During a COVID-19 press briefing on Wednesday, March 23rd, President Trump made remarks about possibly “injecting” disinfectant to treat the virus. It is not clear if he meant to inject bleach or a similar chemical compound directly into the body. What is clear is the negative reaction his remarks garnered from mainstream media, regular people, and even some large corporations.
Lysol and Dettol issued warnings on Twitter that their products should not be injected or consumed by humans. Major media members as well as regular people said Trump should be removed from office via 25th Amendment (inability to perform). And of course, there have been a mountain of memes generated from his comments.
To be frank, the comments were taken out of context. Trump was speaking directly after the acting Department of Homeland Security Secretary, Bill Bryan. Bryan presented research into ways the virus is destroyed were presented. A graph was shown with virus half life, the temperature and humidity at which the virus is destroyed, and more.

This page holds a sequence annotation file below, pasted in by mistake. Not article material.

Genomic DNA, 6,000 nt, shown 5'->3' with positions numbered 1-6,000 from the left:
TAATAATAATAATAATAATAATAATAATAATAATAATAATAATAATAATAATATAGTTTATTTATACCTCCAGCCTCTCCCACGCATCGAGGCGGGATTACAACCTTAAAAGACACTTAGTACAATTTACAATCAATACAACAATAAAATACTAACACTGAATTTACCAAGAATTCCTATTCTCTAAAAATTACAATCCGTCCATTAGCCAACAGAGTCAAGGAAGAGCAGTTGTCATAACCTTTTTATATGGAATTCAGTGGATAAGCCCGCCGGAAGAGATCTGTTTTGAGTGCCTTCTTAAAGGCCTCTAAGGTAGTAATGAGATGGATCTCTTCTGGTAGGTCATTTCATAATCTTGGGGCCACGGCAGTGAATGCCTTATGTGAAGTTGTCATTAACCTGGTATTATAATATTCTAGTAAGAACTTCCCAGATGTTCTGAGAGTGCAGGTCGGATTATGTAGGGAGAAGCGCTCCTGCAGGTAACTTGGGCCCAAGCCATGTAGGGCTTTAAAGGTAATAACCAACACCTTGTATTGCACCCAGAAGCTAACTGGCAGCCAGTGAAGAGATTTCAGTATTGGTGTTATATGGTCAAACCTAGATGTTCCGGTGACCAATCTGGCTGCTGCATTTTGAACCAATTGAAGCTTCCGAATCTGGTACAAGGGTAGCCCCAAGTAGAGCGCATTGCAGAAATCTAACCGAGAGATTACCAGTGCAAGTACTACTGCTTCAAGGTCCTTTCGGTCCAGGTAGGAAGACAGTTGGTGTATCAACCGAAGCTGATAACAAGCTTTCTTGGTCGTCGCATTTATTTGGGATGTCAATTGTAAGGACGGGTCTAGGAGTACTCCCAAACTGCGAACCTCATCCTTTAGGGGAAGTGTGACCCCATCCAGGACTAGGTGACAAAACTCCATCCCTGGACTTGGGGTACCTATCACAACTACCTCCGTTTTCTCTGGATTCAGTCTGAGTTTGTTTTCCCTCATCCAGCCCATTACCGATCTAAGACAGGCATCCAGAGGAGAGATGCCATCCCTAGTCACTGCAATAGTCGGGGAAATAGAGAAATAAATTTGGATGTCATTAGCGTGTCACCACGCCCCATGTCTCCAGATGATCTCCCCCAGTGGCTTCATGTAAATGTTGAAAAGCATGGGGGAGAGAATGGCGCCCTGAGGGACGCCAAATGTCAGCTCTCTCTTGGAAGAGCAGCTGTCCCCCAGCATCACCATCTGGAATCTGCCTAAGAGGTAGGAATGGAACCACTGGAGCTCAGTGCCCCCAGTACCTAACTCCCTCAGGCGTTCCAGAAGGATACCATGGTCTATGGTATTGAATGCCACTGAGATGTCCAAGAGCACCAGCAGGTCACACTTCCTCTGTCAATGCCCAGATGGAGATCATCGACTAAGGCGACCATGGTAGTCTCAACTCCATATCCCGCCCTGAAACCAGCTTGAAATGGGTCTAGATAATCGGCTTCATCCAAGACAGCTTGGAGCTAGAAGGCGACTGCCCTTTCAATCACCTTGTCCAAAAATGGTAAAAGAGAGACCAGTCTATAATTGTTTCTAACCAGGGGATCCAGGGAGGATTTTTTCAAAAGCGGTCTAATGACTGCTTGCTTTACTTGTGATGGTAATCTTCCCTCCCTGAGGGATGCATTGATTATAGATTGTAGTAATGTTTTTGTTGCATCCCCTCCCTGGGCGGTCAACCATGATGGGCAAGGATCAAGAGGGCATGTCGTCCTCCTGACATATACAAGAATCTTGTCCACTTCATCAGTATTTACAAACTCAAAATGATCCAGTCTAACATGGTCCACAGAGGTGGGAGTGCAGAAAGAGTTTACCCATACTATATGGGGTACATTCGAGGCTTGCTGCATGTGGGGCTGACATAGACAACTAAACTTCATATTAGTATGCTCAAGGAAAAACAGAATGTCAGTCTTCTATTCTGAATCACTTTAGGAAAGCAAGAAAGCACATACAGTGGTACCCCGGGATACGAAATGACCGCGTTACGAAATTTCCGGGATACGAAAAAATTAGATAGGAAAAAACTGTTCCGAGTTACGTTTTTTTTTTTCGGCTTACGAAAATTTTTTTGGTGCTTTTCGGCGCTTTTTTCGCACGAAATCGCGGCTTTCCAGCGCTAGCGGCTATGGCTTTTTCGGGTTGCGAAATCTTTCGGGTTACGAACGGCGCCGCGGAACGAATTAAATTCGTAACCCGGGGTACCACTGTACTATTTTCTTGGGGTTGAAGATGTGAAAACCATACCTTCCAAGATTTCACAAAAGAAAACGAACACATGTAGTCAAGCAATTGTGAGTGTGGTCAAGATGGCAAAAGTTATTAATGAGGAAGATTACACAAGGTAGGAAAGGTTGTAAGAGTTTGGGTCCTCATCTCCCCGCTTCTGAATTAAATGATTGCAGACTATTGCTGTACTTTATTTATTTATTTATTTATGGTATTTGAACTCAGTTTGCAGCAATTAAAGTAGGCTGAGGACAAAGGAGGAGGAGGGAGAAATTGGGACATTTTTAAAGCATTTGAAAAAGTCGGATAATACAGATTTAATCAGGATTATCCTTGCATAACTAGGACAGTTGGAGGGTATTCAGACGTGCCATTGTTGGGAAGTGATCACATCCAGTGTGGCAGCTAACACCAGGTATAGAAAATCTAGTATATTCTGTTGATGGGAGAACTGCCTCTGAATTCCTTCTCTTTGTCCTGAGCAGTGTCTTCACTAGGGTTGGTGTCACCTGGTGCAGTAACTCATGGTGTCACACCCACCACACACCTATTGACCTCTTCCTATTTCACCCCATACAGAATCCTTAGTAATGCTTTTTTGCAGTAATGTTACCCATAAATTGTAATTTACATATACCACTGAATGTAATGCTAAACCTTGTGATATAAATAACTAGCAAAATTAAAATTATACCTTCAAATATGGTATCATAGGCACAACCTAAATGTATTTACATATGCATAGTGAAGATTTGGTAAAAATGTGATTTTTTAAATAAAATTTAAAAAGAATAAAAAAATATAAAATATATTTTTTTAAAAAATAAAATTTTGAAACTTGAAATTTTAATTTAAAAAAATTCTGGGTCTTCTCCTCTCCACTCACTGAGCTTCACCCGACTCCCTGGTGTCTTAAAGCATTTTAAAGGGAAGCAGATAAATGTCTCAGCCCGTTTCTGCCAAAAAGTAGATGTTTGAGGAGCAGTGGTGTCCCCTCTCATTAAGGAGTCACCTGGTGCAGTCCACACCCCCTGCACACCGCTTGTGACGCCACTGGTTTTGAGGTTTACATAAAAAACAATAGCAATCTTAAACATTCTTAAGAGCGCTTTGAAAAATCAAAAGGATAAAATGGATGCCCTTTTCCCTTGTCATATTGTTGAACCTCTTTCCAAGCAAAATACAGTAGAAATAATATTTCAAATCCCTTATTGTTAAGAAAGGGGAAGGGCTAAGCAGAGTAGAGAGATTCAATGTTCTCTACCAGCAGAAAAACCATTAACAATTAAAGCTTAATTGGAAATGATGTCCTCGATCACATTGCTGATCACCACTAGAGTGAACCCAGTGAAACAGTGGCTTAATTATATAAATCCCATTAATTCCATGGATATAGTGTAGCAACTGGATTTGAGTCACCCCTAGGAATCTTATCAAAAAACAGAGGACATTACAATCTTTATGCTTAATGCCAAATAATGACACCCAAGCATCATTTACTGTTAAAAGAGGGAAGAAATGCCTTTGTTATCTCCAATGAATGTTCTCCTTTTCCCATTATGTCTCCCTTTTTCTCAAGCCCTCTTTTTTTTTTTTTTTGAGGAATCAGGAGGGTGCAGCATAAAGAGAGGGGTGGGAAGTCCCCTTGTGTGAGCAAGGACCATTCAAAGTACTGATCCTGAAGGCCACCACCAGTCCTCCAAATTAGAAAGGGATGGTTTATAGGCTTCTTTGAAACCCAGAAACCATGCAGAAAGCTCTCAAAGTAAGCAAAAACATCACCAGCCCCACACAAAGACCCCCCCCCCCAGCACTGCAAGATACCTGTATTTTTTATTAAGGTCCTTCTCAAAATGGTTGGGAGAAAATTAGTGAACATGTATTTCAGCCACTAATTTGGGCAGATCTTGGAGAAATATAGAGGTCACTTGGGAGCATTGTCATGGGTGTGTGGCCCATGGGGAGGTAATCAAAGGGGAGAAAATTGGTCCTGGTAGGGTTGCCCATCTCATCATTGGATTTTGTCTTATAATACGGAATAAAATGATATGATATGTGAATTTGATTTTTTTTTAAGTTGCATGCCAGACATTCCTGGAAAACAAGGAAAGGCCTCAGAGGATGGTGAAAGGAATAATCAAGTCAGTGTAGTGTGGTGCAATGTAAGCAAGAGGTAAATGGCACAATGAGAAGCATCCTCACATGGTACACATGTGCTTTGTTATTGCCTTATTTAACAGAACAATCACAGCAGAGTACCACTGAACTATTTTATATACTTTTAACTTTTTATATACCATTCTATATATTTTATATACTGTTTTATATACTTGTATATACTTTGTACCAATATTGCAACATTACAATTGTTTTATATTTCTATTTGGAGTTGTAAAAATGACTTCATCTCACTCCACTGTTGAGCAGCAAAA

Trump simply asked how the solutions on the graph could be implemented directly to a person in a real-world setting. The issue here is that his comments should have been asked behind closed doors and not out in the public. Because what has happened is that the word “inject” has been taken and attributed to things that the President did not say. It has spiraled out of control to the point where “don’t drink bleach” is trending on Twitter.
A previous incident was mentioned where a couple in Arizona drank fish tank cleaner to prevent from getting the virus. Media say this is Trump’s fault because he spoke highly of hydroxycholorquine. But the couple did not take that drug, they took choloroquine phosphate. And they did not consult a doctor which Trump was speaking about. Medical trials, not do-it-yourself.
But so is the burden that a President must carry. To prevent morons from hurting themselves, sometimes you have to be careful with your language.